So Far, We’ve Dodged the Energy Bullet

The winter season can be viewed in two ways.

Meteorological winter is considered to be the three months of December, January, and February. Astronomical winter runs from December 22, the date of the winter solstice, to March 21, the date of the vernal or spring equinox.

So, ever the optimists that we are, we’ll take the former version of the winter season, which means that as of this week, we’ve crossed the midpoint of this winter.

With the war in Ukraine disrupting world energy supplies, government policy-makers and energy experts across the globe analyzed the approaching winter season with trepidation. A harsh winter had the potential to leave Europe with severe energy shortages and America with sky-high prices for oil and natural gas, with some even predicting rolling blackouts in New England in the event of a cold winter because of a lack of energy supplies to power our electrical grid.

However, the winter of 2022-23 has been exceptionally mild in the Northern Hemisphere, reducing world demand for energy. Here in New England, other than a brief cold snap at Christmas-time, we have been fortunate to have experienced a warmer-than-normal weather pattern that has extended from the beginning of November through all of January.

A colder-than-normal winter could have had a devastating impact on the pocketbooks of New Englanders. The inability to construct a natural gas pipeline from the Marcellus Shale in nearby Pennsylvania (which is estimated to have the second-largest natural gas reserves in the world), coupled with the outdated Jones Act (which essentially means that we cannot transport liquefied natural gas via ship from our own Gulf of Mexico), has left us vulnerable to the wild swings of the global energy market and an unnecessary reliance on dirtier-burning oil.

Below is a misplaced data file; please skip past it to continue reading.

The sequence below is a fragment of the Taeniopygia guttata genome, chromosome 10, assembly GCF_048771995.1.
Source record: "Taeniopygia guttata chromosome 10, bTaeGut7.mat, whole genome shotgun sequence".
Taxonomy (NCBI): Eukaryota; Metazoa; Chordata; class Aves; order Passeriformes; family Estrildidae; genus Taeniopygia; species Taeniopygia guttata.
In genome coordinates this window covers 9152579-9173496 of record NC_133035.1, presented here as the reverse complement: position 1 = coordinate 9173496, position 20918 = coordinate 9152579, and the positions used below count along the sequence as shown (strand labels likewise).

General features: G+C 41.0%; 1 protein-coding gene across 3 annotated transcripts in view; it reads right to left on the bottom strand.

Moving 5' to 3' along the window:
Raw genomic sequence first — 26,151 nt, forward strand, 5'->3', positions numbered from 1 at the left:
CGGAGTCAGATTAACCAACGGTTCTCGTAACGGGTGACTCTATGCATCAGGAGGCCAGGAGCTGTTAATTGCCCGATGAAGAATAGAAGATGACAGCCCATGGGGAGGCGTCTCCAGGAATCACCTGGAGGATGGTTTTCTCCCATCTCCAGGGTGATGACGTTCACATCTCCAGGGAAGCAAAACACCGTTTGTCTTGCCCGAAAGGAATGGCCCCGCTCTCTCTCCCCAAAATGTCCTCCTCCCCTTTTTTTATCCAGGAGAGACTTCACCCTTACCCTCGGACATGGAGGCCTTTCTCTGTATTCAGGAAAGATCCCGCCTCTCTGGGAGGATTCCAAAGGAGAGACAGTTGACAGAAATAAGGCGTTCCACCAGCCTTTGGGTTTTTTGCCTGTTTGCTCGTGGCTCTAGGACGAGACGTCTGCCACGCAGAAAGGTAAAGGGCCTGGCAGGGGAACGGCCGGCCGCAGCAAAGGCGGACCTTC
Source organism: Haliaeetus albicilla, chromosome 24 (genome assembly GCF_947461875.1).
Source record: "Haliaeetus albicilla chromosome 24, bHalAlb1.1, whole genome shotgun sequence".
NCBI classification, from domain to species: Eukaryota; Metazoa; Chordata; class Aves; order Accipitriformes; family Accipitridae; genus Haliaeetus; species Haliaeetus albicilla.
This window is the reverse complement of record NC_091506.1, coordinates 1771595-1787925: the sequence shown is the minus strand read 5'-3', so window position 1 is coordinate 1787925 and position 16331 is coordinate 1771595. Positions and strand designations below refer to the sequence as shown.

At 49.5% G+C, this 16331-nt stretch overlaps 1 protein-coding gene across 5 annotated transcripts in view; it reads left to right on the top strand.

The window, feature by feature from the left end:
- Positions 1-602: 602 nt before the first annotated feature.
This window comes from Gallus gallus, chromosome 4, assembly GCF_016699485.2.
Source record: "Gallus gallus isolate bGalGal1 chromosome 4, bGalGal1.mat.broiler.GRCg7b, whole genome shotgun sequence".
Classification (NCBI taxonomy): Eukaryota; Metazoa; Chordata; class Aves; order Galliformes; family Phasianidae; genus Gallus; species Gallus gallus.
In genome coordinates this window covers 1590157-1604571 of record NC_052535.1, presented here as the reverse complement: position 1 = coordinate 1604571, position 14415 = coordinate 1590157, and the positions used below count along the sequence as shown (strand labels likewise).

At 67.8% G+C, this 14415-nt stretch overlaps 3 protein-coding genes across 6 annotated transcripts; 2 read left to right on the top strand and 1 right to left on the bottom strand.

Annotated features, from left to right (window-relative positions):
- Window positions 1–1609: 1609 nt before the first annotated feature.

There has been a large, negative impact to the environment because of our shortsightedness in assuring access to our domestic natural gas supplies here in the U.S.: We have had to use so much oil to power our electric grid — which normally relies on natural gas — that we have negated many of the gains of recent years in reducing our carbon emissions. Coupled with the increase in the use of coal for electricity generation in Europe (which they have used to replace their natural gas shortfalls because of the cutoff of supply by the Russians), the climate has been made far dirtier this year.

The warm winter thus far has been a good news/bad news situation: Our energy supplies have been sufficient to keep us warm at manageable (though still-high) prices, but it has come at a great cost to the environment.

And beyond the immediate aspect of this winter, that we are having such a mild winter in the first place is just further evidence that climate change is here to stay.

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